My point is, kids do not think the way we do. And they shouldn't; that's our job. Kids aren't wired to see all the angles because they've never been exposed to them. Here's how I explained it to my SD that I think finally made sense to her:

Ask a three year to count as high as she can. She'll tell you, "egg."

Ask a 7 year old, and they'll puff out their chest and be all, "Ready? The answer is fifty nine billion, six hundred zillion, four thousand and one billion and six. OOH! And one!"

Ask a 15 year old to name the biggest number possible and they'll say, "Duh, there isn't one. Just infinity." And then they'll flip you off and ignore you until they get hungry.

My point is this. As a teen on the internet, you're still in the "egg" phase. You can't comprehend what exists out there. Teenagers don't fathom that sick, twisted people exist and create fake identities and prey on ignorant children.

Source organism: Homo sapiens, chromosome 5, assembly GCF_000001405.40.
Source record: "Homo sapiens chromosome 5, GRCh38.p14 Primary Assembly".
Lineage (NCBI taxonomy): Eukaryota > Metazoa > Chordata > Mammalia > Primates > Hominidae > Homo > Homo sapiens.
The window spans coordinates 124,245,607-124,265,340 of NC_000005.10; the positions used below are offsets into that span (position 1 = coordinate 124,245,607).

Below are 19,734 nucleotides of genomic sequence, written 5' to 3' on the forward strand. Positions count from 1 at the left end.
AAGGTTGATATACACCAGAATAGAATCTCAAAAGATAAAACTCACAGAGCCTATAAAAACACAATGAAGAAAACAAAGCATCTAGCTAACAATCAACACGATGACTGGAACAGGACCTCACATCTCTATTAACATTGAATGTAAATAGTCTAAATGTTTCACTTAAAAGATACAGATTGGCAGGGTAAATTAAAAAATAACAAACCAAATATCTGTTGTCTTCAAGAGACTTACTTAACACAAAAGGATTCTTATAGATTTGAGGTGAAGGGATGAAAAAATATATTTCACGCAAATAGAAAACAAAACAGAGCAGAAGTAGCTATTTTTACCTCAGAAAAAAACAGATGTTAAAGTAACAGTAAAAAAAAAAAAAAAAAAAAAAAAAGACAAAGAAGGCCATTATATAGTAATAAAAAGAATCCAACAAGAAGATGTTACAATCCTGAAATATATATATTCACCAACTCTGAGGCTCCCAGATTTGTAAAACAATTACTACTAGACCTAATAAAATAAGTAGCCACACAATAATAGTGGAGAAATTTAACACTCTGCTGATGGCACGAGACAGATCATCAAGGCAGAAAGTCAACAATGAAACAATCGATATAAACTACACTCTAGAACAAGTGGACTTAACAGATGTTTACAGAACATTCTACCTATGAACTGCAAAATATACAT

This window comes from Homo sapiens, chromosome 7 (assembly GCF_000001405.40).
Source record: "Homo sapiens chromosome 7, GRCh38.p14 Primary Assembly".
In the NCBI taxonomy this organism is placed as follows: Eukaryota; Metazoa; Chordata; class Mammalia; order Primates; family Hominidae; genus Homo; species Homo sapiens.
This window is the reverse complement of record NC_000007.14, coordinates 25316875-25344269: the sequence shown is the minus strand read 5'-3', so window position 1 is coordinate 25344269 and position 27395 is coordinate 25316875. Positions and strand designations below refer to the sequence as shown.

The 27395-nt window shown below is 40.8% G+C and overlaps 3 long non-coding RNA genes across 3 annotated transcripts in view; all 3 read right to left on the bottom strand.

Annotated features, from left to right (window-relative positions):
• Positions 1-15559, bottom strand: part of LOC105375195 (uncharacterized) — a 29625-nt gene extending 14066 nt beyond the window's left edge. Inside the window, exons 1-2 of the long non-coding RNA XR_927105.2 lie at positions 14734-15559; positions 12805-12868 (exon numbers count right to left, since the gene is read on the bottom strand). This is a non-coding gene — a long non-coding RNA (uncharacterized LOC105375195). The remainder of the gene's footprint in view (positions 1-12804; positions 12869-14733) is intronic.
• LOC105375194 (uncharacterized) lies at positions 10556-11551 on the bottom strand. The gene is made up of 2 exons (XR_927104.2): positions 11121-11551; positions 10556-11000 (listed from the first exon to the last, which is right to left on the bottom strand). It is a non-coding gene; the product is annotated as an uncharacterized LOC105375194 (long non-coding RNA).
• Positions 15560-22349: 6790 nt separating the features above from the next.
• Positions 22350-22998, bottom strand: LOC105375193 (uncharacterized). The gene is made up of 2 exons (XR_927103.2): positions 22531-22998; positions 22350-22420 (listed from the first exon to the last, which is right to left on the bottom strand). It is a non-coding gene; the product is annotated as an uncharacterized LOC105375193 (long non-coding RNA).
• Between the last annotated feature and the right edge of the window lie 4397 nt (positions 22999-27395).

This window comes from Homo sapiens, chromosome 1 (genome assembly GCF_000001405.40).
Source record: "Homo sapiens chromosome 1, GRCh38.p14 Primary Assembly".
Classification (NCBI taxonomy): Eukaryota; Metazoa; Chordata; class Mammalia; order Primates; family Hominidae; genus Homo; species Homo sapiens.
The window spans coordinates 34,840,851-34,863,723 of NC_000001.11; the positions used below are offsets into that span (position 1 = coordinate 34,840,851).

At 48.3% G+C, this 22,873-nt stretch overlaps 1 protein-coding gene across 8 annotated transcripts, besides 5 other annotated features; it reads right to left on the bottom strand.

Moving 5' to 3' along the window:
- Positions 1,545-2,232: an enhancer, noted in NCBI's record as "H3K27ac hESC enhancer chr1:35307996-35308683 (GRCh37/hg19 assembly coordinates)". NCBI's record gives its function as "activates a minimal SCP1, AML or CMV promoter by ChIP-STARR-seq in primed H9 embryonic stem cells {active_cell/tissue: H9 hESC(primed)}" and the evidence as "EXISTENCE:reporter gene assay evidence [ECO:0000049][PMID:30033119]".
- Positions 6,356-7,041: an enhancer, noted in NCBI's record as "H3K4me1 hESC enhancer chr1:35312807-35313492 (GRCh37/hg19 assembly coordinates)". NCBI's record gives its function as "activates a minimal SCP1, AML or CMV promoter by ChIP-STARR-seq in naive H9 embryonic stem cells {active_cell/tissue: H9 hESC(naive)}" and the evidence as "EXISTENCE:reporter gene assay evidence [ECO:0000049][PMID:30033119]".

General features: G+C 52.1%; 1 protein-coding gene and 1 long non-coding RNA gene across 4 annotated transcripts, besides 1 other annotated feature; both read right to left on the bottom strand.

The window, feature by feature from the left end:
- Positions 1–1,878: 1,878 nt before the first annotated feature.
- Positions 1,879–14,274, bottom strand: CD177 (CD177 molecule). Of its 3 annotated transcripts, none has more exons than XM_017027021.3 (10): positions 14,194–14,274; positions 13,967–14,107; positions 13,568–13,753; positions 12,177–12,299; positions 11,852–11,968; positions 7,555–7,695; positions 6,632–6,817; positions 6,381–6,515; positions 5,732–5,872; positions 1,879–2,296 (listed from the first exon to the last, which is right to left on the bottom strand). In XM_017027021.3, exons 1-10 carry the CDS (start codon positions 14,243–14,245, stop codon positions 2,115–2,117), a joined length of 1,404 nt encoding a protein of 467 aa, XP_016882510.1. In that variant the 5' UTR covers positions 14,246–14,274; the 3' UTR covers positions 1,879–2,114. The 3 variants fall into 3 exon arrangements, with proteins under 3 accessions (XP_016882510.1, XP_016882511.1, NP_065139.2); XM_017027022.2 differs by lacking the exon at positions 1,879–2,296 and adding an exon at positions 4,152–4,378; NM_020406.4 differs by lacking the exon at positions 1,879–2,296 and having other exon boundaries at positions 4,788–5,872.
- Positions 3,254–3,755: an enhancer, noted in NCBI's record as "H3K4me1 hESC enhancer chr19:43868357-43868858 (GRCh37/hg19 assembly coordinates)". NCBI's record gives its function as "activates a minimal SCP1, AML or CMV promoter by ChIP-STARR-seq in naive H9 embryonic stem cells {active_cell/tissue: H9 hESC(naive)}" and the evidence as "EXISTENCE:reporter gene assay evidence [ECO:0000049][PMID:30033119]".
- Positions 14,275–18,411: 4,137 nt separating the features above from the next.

That's why movies like "Talhotblond" are so important. Hubs and I can preach to M all day long about the dangers of letting strangers, specifically online strangers, into her world. But we're her parents. What the hell do we know? At least through a documentary, M knows we had nothing to do with the information being presented. She knows that this actually happened. And it's served to her on an easy-to-understand and relatively interesting platter. 

With even some curse words thrown in.

DISCLAIMER: There is sexual content in the film. Not visual at all, but it is written. But really, do you think your teenager hasn't heard worse on the school bus?

Give "Talhotblond" a try and let me know what you think. Will you watch it with your SD or SS? I know I am.